Although more paper documents are becoming electronic health records, there are instances when a paper document is needed and used, in this digital age. A medical assistant will still need to become familiar with important paper documents and their uses. Some examples include medical history surveys, consent forms, medical charts, letters and memos. The medical assistant is responsible for accurate documentation and maintenance of patient medical records. Without accurate and complete patient medical records, the patient can receive inadequate treatment. Patient medical records include personal information and data, physical and mental conditions, medical history, and current medical care. Patient medical records can serve as a communication tool and as legal documents.
There are many important uses for patient medical records. They can be used for patient education, to evaluate quality of care and to support medical research.
Patient Education – Patient medical records can be used to educate patients about their condition and the treatment plans created by the physician. By keeping accurate medical records, the patient and physician can follow the trend lines of many vital signs to understand if the patient is following treatment instructions.
Quality of Care – Patient medical records are used to evaluate the quality of care a physician provides. With the help of complete medical records, auditing teams can monitor whether the care and the fees for that care meet the accepted standards. Medical records can also be used to help improve future treatment by making better decisions.
Medical Research – patient medical records are important for researchers to compile information about a medicine or treatment and the outcomes. What side effects did the patient experience? What were the ultimate outcomes? Medical records can also spur new medical research by finding trends in the data that might not have been seen previously.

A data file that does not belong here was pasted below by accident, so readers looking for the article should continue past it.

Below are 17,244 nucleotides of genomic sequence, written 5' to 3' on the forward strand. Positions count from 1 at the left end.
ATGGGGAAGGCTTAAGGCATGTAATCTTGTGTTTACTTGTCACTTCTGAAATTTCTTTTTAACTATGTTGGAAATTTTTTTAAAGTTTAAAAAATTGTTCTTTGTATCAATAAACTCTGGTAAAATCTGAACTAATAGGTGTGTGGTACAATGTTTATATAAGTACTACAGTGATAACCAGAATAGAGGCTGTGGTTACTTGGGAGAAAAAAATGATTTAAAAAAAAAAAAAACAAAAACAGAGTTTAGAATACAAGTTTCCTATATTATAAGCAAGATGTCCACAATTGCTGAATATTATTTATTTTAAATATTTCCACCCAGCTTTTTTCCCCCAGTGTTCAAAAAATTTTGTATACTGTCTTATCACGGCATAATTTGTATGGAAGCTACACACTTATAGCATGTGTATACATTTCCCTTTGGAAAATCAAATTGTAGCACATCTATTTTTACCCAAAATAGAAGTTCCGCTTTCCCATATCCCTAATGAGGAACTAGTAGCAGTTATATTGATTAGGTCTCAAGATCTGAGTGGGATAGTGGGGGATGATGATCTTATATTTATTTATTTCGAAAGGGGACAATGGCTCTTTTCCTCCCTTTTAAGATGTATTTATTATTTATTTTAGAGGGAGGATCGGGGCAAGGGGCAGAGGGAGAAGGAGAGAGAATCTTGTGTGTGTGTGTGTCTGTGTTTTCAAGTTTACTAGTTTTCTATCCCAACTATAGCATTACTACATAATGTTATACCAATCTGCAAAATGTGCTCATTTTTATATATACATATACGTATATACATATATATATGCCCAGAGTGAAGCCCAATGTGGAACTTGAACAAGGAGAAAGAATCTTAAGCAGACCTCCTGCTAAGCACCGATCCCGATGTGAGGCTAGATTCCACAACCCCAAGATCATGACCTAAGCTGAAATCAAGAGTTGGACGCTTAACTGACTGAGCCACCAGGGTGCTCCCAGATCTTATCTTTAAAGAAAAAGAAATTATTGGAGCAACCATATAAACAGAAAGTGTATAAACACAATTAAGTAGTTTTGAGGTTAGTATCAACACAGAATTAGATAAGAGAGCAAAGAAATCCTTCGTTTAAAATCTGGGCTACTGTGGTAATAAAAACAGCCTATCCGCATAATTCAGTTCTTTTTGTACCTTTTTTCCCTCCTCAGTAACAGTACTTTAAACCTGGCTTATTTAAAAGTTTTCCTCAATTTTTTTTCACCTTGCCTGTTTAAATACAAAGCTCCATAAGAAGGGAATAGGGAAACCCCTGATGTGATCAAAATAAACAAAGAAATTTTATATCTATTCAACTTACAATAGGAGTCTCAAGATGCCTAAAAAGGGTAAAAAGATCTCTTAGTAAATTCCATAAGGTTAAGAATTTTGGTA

Legal Guidelines for Patient Medical Records
Patient medical records are important for legal reasons. If the information is not documented, then it can’t be proven that an event or procedure occurred. According to the Federal False Claims Act it is required that patient medical records be kept for 10 years.
All medical procedures, treatment, instructions and care must be documented. Since every entry into the patient medical record is important and legally binding, it must be written clear, accurate, legibly, dated, signed and per HIPAA guidelines. The physician and medical assistant should never include opinions on a medical record. If the medical records are incomplete and illegible than it can be suggested that the level of care the physician provided was also below standard.
The Six C’s of Medical Records
Medical assistants should memorize these terms, six C’s to maintain accurate patient medical records. Client’s Words, Clarity, Completeness, Conciseness, Chronological Order and Confidentiality.
Client’s Words – a medical assistant should always record the patient’s exact words. They shouldn’t rephrase or summarize the sentence. The exact words will help the physician make a more accurate diagnosis.